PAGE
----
We should be unified with other Christians, and be willing to look past the small differences we face, but true unity only comes from our shared commitment to Christ and the Bible. Any attempt at unity on other grounds will fail.
Paul was writing to the Christians in Ephesus, but everything he says applies to us as well. As such, I think there are several applications we can draw from this passage.
First, is that these promises apply only to Christians. Paul tells us that true Christians can be accepted regardless of what is in their past. The question each of us must ask is, “Am I a true follower of Christ?” Where does your confidence lie? Is it in your good deeds? Are you confident because you go to church, or have been baptized, or gone on a mission trip? Those things are all good, but they cannot save you! A true Christian recognizes that they deserve judgment, but clings to the hope that Christ has offered to pay the penalty for our sin. A true Christian will turn from their sin and will do good works, but they understand that those good works don’t save them. The good news is that the offer of forgiveness is open to everyone! The walls have been torn down; you must simply submit your life to Jesus Christ alone.
Second, is that there is no such thing as a second-class Christian. If you are a follower of Christ, then you are on equal footing with everyone here. We should remember our past, but we should not be defined by it. There is no Christian who is somehow superior to another. It doesn’t matter if you were raised in the church from birth or came to Christ later in life—we all stand together as equals. Each of us is saved by grace, not by our own supposed goodness.
This means that we shouldn’t look down on other Christians. Yes, there are different levels of maturity, different spiritual giftings, and different roles that each person plays in the church, but as we saw last week every Christian is a masterpiece created by God for His purpose. We must view each other in that light.
This doesn’t mean that we won’t disagree on some things. Christians will disagree, because we are still sinful creatures who are imperfect. We will not always get it right. It also doesn’t mean that we shouldn’t confront sin when we see it. We can lovingly seek to correct each other when we fall—mindful of the fact that each of us is still a work in progress. The key is for us to be willing to overlook the minor differences we face in light of the major ties that bind us to one another. We must insist on agreement on the deity of Christ, the trinity, the authority of Scripture, the truth of the resurrection, and salvation by grace alone, but many of the other things on which we disagree can be safely overlooked.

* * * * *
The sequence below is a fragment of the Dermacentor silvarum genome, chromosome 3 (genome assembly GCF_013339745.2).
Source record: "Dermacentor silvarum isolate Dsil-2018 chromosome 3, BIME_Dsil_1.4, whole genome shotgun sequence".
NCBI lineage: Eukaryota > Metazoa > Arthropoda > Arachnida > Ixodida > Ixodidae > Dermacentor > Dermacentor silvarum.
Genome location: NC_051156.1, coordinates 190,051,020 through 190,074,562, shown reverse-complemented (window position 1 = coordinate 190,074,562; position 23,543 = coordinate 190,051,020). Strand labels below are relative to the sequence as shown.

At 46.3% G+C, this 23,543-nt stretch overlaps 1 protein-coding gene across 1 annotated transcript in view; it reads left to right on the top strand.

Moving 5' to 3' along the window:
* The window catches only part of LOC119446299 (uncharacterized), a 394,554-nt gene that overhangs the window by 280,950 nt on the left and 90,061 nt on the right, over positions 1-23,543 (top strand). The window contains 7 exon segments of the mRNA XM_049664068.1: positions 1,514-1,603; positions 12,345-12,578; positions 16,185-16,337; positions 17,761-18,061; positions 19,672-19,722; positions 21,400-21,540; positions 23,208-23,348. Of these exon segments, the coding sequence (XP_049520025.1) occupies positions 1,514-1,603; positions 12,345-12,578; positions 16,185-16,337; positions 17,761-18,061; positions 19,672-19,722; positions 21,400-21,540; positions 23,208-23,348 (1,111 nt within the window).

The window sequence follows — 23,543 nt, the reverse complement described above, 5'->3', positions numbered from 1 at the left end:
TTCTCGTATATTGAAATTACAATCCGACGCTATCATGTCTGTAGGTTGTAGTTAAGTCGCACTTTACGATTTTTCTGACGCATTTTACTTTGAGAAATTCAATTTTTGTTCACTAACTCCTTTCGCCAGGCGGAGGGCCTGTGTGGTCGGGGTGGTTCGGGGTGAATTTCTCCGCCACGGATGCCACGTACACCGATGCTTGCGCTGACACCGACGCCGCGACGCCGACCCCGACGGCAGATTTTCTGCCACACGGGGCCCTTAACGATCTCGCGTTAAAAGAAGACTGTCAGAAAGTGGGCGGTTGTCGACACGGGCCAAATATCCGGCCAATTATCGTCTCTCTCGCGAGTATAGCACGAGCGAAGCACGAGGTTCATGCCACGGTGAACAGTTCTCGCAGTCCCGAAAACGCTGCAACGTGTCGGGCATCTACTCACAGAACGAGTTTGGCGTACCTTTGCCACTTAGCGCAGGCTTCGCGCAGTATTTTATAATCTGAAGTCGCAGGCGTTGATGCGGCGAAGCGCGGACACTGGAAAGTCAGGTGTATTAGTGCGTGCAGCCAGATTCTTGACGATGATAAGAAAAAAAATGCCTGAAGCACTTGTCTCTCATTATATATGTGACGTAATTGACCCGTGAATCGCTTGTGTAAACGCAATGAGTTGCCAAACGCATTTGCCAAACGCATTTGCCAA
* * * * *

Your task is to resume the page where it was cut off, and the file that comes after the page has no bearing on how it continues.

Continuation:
Lastly, Christian unity is not limited only to those in this building. We sometimes get tunnel vision when we think of unity among Christians—thinking that we are only supposed to be unified with those in “our” church. We begin to get an
“Us vs. Them” mentality and view other churches as adversaries in the battle to become the biggest and best. This is a misguided and sinful approach. Even though Christian churches may differ on minor points of doctrine and practice, we should be unified in our desire to live for and glorify Christ. We should be willing to work with Christians from different churches, different backgrounds, and even different countries, because we have all arrived at this place in the same way, through the shed blood of Jesus Christ.
Just like a CEO who has suddenly risen to the top of a Fortune 500 company, it would be very easy for us as Christians to start thinking that we are somehow better than other people. The antidote to this tendency is simple: we have to remember how we got here. The apostle Paul reminds us that there was a time when we were separated from Christ and when we were without hope in the world. There was nothing we could do to save ourselves, and we were doomed in our sin. Fortunately for us, Christ intervened on our behalf and called us to faith in Him. We didn’t earn salvation—it was given to us. When we remember how we got here, it should drive us to a humble praise of Jesus Christ.
Because of this shared experience, Christians should be unified. We should deal humbly with each other and treat each other with respect as children of the King. Paul reminds us that all of the things that divide people in the world should be absent from the church, because Jesus has made all of those divisions irrelevant.
Listen to how the apostle Paul stated this truth in another of his letters:
There is neither Jew nor Greek, slave nor free, male nor female, for you are all one in Christ Jesus. (Galatians 3:28, NIV)
This was revolutionary in his day, and I think the principle is equally as revolutionary today. We might state it like this today: There is neither Democrat nor Republican, Union nor Non-Union, rich nor poor, college-graduate nor high school dropout, married nor unmarried, Baptist nor Lutheran, old nor young, male nor female. There are is only Christian and non-Christian.
If you are a Christian, then none of your other labels matter, and the labels of other Christians don’t matter. Don’t allow worldly divisions to rob you of the unity that Christ has purchased for us. My challenge for each of you is to look at your life and examine which camp you fall into. There are only two. Are you a true follower of Jesus Christ or not? Answer carefully, because ultimately, nothing else matters.